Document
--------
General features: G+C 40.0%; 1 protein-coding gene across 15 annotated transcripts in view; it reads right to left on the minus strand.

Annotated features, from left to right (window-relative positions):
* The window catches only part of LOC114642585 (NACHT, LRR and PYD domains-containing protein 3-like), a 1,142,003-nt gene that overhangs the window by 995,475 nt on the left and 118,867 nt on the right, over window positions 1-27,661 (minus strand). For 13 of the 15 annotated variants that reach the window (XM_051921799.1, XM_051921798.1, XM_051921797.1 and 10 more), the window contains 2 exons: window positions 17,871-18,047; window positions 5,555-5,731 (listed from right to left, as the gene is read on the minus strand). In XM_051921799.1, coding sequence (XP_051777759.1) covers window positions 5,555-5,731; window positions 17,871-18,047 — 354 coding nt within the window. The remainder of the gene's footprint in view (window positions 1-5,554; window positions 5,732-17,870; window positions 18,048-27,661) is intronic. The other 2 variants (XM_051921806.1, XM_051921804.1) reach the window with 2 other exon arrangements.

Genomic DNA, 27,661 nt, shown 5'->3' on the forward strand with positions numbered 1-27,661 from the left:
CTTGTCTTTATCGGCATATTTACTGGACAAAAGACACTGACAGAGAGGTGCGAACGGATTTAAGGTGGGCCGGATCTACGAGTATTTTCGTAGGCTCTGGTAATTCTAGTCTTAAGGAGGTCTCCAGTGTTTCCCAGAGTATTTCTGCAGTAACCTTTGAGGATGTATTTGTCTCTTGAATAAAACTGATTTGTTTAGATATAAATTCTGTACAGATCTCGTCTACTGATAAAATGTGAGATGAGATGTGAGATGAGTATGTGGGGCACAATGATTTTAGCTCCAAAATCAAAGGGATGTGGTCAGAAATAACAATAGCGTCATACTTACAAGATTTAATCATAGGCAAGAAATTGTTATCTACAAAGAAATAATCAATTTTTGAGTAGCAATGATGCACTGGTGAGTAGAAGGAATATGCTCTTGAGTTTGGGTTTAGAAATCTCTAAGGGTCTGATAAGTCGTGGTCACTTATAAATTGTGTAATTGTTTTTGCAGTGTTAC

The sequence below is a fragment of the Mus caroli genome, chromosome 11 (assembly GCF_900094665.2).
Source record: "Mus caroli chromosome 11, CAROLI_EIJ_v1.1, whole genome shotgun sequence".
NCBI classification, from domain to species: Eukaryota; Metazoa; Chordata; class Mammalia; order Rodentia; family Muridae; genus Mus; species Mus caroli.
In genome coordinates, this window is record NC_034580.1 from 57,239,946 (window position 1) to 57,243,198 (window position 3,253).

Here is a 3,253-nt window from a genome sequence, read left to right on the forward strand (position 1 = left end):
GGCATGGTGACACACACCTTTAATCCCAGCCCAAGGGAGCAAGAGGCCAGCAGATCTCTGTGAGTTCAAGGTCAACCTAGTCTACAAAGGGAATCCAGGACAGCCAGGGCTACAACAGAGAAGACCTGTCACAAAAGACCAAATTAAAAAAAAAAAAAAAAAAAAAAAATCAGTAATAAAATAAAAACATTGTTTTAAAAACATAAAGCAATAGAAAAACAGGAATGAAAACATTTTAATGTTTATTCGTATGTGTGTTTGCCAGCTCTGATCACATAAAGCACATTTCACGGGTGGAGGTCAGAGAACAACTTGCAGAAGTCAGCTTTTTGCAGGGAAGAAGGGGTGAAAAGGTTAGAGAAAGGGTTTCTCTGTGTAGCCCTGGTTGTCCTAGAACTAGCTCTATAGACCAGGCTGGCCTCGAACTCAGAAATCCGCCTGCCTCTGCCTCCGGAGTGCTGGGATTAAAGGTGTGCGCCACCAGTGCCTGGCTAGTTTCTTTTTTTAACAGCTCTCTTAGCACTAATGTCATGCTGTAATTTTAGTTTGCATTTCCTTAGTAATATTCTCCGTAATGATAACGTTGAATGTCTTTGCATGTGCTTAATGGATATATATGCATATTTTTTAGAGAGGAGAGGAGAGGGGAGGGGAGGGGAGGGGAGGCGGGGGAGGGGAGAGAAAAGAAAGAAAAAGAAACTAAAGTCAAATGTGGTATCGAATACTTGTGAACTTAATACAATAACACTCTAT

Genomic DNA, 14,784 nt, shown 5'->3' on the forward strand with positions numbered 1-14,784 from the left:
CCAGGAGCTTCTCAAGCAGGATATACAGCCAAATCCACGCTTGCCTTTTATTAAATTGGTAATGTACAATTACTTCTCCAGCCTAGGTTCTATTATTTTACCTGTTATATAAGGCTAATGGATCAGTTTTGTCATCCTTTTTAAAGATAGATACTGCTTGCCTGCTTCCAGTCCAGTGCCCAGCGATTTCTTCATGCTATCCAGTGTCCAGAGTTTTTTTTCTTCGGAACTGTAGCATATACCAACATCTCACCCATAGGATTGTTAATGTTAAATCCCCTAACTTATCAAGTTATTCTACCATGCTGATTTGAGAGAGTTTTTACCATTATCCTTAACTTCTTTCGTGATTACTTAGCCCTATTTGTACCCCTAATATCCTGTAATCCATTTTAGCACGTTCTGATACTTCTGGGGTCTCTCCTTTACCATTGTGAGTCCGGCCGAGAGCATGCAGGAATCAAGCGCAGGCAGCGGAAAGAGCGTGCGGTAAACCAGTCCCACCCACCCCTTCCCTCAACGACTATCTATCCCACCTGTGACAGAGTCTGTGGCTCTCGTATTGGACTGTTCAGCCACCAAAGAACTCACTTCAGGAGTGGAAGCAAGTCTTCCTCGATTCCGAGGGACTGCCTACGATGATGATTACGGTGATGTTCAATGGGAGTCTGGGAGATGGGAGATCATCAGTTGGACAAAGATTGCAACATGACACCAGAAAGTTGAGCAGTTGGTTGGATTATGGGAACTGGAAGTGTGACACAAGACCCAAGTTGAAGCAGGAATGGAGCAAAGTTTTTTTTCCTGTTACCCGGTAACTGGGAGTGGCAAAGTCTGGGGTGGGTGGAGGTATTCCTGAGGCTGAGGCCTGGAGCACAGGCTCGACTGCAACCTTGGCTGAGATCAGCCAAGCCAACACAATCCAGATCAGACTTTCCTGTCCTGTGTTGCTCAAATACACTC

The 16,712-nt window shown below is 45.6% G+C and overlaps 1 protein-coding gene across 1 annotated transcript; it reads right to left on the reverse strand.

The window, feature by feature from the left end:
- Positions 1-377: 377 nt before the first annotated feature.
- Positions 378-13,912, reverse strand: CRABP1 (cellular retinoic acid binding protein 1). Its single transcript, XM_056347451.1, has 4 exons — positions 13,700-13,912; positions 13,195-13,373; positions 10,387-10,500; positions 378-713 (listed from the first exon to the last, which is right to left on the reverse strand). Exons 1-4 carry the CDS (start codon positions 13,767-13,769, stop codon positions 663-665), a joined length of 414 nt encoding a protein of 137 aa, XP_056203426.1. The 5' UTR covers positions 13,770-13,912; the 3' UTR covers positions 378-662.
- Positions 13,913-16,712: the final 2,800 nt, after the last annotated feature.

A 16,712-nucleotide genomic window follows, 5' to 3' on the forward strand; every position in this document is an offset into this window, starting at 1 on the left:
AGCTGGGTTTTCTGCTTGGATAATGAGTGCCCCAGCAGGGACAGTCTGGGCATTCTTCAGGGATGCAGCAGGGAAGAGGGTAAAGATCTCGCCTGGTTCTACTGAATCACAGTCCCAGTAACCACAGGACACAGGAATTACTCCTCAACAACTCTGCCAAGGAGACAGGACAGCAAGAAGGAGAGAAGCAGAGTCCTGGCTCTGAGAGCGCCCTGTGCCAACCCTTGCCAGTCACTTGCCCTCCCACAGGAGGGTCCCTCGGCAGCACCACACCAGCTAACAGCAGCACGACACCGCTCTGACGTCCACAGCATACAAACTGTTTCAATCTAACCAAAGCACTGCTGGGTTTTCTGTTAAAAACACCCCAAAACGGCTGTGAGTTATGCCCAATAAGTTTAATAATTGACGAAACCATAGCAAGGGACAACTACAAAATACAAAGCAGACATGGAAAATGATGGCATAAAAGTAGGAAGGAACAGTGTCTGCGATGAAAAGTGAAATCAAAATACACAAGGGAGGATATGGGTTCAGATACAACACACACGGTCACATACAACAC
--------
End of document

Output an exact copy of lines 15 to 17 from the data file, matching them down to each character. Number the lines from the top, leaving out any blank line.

The window, feature by feature from the left end:
- Positions 1-377: 377 nt before the first annotated feature.
- Positions 378-13,912, reverse strand: CRABP1 (cellular retinoic acid binding protein 1). Its single transcript, XM_056347451.1, has 4 exons — positions 13,700-13,912; positions 13,195-13,373; positions 10,387-10,500; positions 378-713 (listed from the first exon to the last, which is right to left on the reverse strand). Exons 1-4 carry the CDS (start codon positions 13,767-13,769, stop codon positions 663-665), a joined length of 414 nt encoding a protein of 137 aa, XP_056203426.1. The 5' UTR covers positions 13,770-13,912; the 3' UTR covers positions 378-662.